Surviving Italy as a Vegetarian or Vegan

Thursday, January 29, 2015

Tips and Tricks for Surviving Italy as a Vegetarian or Vegan

Posted by Ruth Anne (30/01/2015)

Italy is well-known as a Mecca for food-tourists, however, for vegans, vegetarians, or those with any other kind of dietary restriction, finding the right things to eat in Italy can be tough, especially if you don’t speak the language. Italians have a reputation for being baffled by the concept of vegetarianism and veganism, and, although this is changing slowly, these tips and tricks should make things a little easier.

Useful Phrases
If you want to tell someone you’re a vegetarian, the phrase is “sono vegetariano” for a man or “sono vegetariana” for a woman. For vegans it’s “sono un vegano” for a man or “sono una vegana” for a woman. If you want to ask a waiter if their restaurant has a vegetarian option, say: “Avete un piatto vegetariano?” And finally, an important one when negotiating all those different types of Italian pasta: “Non mangio le uova” is how you say “I don’t eat eggs”.

Hidden Dangers
Guanciale is a common ingredient often used in tomato sauces for pasta. It might sound innocent enough, but it’s actually cured pig jowls (cheeks) so definitely one to keep an eye out for! Anchovies are another one you might find hidden in your sauces, so look out for “acciuga” or “alici” in the ingredients and steer clear. Finally, pancetta is often used to add flavour to various soups that you might otherwise assume were safe, so again, keep a careful eye on the ingredients and, if in doubt, ask.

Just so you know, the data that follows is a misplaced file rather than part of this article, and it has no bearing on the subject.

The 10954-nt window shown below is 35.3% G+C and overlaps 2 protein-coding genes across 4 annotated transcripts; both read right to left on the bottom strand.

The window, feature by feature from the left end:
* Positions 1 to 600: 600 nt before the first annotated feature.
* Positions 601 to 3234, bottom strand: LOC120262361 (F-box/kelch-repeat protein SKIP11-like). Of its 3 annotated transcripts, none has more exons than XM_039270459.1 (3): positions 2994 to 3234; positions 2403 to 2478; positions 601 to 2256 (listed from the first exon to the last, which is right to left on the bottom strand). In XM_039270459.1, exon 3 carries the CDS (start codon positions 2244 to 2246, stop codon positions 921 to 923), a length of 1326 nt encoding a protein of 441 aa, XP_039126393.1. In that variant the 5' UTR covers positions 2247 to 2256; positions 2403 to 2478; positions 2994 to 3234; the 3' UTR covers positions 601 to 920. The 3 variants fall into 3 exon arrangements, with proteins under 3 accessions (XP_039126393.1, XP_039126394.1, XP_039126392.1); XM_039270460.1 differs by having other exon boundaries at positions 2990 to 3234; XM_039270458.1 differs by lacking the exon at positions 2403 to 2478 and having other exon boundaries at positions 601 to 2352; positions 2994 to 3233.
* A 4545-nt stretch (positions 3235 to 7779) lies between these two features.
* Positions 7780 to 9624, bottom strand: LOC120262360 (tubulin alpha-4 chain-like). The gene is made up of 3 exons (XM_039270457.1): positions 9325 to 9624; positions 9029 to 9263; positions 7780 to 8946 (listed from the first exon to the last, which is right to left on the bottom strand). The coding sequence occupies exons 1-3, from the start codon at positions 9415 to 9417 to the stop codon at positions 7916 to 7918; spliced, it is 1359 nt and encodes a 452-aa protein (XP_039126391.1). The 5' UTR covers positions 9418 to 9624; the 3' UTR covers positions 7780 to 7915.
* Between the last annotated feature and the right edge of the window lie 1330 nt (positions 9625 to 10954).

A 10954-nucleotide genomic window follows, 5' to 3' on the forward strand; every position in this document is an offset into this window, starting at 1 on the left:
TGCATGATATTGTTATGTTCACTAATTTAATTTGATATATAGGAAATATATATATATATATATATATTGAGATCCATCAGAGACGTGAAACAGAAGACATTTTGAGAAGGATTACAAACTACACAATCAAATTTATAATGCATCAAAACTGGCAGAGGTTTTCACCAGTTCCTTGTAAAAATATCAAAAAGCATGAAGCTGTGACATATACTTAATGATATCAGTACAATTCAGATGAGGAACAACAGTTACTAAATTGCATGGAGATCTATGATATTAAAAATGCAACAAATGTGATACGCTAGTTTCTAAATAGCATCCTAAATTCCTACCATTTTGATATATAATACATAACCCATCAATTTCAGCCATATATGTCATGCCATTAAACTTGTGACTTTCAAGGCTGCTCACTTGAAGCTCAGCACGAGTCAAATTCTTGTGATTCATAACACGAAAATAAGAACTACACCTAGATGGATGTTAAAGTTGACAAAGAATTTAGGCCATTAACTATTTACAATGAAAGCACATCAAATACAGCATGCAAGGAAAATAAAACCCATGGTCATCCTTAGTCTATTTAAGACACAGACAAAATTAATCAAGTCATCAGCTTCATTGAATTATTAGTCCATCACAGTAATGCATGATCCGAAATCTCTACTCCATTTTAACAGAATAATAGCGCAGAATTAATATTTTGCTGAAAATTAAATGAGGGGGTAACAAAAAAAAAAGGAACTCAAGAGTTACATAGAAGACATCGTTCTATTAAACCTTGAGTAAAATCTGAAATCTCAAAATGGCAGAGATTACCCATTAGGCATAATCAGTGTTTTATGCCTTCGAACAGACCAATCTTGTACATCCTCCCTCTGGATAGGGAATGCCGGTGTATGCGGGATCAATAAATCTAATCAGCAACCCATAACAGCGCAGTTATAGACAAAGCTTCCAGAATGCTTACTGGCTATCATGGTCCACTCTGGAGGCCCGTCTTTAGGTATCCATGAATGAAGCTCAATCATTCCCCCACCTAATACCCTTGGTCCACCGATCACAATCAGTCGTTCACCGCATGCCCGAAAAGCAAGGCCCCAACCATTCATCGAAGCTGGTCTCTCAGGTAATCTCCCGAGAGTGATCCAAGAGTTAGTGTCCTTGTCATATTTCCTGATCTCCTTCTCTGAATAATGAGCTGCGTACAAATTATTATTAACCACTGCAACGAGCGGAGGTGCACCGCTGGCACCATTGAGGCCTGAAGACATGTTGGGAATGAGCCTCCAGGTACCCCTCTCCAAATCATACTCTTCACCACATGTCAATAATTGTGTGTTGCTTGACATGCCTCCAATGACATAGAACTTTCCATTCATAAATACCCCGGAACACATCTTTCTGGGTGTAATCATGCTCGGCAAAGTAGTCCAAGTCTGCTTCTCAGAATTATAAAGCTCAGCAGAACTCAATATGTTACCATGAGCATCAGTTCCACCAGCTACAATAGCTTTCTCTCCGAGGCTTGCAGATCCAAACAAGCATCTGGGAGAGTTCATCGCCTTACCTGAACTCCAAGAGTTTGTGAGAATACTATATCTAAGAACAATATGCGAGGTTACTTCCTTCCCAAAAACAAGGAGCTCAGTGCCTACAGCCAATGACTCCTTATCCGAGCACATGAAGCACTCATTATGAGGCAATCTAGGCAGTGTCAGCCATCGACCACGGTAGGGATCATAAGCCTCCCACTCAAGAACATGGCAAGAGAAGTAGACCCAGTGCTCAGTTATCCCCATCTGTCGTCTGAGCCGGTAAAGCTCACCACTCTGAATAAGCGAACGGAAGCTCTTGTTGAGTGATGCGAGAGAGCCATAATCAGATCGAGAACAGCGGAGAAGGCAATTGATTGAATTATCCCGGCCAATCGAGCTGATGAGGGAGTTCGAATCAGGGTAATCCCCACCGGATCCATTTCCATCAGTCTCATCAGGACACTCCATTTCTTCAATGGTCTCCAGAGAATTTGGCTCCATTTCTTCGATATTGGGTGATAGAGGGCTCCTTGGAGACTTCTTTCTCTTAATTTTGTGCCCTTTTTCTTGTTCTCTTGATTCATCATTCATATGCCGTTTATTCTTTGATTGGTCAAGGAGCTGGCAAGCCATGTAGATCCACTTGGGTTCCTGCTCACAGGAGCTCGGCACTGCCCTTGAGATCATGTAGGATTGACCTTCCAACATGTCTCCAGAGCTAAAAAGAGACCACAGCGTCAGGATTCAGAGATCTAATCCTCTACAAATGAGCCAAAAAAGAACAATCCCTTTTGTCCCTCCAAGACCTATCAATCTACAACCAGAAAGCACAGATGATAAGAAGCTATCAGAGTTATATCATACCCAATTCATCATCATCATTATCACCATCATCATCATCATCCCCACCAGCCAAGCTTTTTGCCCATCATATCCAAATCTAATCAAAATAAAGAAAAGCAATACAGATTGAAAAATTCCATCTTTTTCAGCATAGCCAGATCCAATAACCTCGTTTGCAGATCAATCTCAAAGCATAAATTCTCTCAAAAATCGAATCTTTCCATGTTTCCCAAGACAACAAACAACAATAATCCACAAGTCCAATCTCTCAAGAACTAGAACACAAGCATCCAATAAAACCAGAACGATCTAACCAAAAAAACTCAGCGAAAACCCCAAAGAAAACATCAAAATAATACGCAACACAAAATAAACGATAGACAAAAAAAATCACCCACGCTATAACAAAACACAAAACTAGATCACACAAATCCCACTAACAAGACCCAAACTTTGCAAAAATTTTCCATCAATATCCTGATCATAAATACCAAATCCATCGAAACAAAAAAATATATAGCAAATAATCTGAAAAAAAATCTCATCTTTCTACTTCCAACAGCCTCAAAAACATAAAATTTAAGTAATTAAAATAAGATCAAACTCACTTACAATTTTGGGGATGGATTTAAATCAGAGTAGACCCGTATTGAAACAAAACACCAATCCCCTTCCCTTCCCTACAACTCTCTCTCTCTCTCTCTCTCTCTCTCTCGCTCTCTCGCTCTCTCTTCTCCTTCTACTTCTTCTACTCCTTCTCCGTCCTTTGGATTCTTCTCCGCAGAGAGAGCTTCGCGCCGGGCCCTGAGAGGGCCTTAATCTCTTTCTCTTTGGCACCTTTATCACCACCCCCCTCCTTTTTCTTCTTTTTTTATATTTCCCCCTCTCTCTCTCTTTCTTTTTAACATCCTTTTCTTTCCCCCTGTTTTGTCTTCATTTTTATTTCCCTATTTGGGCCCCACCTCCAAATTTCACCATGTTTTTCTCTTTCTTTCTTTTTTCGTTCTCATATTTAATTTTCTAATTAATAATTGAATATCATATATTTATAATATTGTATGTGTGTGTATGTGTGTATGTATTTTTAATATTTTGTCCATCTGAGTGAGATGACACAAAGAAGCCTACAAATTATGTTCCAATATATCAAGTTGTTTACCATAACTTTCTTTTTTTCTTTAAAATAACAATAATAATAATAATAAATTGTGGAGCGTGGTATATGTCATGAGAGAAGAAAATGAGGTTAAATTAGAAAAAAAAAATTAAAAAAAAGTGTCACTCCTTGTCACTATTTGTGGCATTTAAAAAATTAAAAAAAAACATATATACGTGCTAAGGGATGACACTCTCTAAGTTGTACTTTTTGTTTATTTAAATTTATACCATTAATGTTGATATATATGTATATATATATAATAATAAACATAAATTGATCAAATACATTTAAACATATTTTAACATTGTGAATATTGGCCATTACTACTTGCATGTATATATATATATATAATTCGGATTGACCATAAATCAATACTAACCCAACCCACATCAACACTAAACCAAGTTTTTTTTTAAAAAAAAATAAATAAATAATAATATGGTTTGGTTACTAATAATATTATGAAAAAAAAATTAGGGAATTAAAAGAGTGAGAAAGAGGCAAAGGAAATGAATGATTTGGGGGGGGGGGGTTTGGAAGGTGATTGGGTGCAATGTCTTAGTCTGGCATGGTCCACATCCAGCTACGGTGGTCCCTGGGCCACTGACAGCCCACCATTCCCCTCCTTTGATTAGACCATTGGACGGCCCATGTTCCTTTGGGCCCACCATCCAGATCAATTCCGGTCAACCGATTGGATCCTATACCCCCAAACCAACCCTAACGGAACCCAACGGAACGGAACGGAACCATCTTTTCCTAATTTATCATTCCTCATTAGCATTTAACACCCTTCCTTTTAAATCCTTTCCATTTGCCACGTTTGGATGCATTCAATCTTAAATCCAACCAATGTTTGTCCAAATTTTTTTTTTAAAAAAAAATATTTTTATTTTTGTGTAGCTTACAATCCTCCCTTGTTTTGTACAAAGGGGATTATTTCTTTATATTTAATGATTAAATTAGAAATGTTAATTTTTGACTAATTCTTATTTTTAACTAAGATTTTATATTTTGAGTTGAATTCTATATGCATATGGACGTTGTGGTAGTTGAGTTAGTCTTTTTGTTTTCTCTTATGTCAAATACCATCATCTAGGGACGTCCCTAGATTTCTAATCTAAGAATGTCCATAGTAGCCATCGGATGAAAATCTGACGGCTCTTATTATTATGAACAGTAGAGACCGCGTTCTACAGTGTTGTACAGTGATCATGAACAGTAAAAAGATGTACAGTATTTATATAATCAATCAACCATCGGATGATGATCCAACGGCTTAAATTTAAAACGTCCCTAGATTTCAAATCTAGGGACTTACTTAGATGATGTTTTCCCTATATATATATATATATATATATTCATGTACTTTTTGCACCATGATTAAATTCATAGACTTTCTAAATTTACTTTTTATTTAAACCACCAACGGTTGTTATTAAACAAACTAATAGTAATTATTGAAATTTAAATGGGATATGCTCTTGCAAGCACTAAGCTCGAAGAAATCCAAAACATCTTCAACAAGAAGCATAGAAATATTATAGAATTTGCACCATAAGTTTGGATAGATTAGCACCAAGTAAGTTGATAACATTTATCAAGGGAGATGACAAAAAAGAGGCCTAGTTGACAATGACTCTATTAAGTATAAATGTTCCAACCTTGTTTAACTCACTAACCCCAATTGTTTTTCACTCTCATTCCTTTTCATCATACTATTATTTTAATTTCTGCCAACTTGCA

Tips for Food Allergy Sufferers
If you’re lactose-intolerant, good news; carbonara sauce in Italy is usually made with a base of olive oil, rather than cream. Italy is also well-served with traditionally-made cheeses that are much lower in lactose than your supermarkets standards and the longer they’ve been aged, the lower in lactose they’ll be. And for those on a gluten-free diet, Italy might seem like a nightmare with all that pasta and bread, but potato gnocchi can save you from a non-stop diet of salad. Although some gnocci does contain flour, this is often not the case, so ask and you might just be in luck.

Safe Options
Bruschetta al pomodoro – this is bread rubbed with oil and garlic and topped with tomatoes; simple, delicious and unlikely to contain any secret meat or other animal products.

Pizza marinara – pizza with tomato sauce and no cheese. This might sound a little bland, but in Italy even such a humble pizza is a thing to behold. Of course, for vegetarians your pizza options are wide open.

Salad – Italy’s plethora of widely available fresh ingredients means salad doesn’t need to be the option of last resort. Great ingredients and fresh oil and vinegar-based dressings makes Italy a real haven for salad lovers.

If you’re looking for a base from which to conduct your Italian food journey, why not check out our Tuscany villas and see if we can serve you up the perfect holiday home away from home.

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